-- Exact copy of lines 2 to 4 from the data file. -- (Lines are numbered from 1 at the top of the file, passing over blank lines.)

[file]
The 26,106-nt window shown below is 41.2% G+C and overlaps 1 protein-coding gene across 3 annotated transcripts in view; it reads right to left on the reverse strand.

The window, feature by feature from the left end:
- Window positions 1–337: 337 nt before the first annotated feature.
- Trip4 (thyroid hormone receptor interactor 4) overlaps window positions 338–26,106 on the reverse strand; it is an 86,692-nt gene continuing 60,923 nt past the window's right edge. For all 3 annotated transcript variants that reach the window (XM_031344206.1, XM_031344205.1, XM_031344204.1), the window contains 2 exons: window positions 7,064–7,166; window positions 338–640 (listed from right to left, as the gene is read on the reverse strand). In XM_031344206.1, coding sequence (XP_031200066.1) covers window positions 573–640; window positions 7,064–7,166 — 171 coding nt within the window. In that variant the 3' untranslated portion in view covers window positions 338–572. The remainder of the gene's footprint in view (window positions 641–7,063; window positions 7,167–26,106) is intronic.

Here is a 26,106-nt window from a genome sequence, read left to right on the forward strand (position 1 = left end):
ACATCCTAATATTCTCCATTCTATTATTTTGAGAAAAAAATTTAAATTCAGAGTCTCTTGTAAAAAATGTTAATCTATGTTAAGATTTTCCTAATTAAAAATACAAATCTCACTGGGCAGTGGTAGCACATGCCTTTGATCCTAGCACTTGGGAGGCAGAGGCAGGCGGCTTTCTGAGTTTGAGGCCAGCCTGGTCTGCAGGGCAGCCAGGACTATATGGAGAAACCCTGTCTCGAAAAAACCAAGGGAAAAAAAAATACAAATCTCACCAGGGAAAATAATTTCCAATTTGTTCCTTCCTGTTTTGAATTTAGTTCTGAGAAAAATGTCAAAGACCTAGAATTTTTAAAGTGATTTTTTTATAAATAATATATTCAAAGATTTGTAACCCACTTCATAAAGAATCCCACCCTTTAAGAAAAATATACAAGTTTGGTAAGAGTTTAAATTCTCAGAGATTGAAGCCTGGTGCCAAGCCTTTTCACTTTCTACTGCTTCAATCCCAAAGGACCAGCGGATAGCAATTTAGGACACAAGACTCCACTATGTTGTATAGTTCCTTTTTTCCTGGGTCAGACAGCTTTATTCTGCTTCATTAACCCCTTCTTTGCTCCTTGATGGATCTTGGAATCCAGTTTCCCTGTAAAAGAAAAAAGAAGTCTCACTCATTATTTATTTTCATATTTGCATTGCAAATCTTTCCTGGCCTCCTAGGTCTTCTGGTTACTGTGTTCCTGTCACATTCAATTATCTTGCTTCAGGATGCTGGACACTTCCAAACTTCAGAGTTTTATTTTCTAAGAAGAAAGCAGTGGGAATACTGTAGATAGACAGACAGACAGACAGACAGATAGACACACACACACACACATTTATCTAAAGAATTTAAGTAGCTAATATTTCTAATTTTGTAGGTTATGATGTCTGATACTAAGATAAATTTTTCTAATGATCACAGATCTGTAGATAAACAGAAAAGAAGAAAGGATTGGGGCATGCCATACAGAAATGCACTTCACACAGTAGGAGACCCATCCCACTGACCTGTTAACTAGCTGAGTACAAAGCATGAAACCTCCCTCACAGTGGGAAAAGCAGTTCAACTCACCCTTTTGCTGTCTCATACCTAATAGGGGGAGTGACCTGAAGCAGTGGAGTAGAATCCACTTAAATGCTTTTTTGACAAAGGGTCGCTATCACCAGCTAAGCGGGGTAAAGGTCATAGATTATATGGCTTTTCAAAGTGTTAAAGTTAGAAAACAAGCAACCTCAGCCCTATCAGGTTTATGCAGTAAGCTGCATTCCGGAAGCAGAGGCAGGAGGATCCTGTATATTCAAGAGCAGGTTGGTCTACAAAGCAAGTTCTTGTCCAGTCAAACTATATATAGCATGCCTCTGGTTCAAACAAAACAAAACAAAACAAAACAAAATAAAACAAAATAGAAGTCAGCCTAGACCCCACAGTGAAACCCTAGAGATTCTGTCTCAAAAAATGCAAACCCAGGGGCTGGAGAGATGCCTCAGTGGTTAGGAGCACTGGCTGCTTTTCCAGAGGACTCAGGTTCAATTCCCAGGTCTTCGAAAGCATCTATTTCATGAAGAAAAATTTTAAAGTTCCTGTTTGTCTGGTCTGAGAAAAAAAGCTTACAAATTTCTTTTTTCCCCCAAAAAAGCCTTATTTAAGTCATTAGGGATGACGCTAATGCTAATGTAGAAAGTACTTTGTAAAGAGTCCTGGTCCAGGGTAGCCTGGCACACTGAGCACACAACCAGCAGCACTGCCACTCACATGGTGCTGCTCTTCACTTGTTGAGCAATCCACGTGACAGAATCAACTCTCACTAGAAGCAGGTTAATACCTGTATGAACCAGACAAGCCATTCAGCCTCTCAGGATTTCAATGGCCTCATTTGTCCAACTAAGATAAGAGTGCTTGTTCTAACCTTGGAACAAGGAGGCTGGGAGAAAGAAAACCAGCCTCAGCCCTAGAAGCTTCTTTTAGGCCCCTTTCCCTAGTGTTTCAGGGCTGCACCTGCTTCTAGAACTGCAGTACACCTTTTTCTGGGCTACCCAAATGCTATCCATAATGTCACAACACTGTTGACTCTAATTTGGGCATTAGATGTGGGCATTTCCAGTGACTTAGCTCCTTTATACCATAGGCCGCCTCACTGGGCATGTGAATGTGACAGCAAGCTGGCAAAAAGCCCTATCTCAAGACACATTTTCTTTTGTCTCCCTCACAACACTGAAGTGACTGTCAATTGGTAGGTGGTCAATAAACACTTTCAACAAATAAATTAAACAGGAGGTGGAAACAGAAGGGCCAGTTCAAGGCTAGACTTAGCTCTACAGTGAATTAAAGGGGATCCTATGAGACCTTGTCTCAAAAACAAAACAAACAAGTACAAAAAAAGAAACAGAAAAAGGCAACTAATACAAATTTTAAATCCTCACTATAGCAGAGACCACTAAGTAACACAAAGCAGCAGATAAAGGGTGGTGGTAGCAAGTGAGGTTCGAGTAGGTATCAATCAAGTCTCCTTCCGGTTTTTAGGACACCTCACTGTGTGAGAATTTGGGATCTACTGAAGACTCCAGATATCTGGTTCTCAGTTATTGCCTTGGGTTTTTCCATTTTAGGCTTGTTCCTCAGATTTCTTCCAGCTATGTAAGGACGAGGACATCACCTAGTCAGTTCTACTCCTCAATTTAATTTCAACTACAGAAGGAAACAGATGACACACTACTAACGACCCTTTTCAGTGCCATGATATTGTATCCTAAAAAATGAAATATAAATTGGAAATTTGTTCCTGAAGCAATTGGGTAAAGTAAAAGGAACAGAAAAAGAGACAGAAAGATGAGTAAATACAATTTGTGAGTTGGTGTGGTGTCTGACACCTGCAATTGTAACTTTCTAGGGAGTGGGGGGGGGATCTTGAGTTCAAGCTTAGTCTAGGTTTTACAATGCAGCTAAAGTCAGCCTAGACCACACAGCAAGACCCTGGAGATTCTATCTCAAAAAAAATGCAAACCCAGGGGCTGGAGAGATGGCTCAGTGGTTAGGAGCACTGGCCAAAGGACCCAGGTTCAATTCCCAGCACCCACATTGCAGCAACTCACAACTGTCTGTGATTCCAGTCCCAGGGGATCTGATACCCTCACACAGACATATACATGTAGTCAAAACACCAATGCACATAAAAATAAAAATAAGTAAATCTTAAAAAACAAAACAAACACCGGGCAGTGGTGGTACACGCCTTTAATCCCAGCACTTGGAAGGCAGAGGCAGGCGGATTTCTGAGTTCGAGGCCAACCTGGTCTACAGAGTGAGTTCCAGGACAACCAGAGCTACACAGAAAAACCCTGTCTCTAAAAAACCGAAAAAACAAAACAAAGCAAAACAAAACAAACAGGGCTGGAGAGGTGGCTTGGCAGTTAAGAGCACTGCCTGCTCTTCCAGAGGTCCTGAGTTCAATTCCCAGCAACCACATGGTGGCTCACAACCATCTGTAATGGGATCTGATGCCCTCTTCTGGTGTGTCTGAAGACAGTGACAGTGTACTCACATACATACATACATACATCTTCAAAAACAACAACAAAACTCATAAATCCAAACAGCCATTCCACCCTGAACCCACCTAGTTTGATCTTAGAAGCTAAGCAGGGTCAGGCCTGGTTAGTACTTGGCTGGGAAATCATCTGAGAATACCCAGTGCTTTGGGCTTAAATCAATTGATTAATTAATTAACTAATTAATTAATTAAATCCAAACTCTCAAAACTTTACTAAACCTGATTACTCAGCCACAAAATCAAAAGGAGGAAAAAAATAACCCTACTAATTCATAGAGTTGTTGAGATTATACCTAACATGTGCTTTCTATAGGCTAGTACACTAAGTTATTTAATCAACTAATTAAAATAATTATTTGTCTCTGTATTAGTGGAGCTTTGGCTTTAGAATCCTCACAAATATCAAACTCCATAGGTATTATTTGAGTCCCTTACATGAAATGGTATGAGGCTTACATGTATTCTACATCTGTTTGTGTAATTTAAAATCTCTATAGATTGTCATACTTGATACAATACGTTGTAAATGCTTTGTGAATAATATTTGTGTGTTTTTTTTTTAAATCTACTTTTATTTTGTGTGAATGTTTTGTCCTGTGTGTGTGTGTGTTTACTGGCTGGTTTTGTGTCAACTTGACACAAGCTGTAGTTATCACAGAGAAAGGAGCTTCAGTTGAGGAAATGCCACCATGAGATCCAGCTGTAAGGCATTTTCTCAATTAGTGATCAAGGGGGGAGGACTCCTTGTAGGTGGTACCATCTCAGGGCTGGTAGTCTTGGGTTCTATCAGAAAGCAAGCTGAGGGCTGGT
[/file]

The window, feature by feature from the left end:
- Window positions 1–337: 337 nt before the first annotated feature.
- Trip4 (thyroid hormone receptor interactor 4) overlaps window positions 338–26,106 on the reverse strand; it is an 86,692-nt gene continuing 60,923 nt past the window's right edge. For all 3 annotated transcript variants that reach the window (XM_031344206.1, XM_031344205.1, XM_031344204.1), the window contains 2 exons: window positions 7,064–7,166; window positions 338–640 (listed from right to left, as the gene is read on the reverse strand). In XM_031344206.1, coding sequence (XP_031200066.1) covers window positions 573–640; window positions 7,064–7,166 — 171 coding nt within the window. In that variant the 3' untranslated portion in view covers window positions 338–572. The remainder of the gene's footprint in view (window positions 641–7,063; window positions 7,167–26,106) is intronic.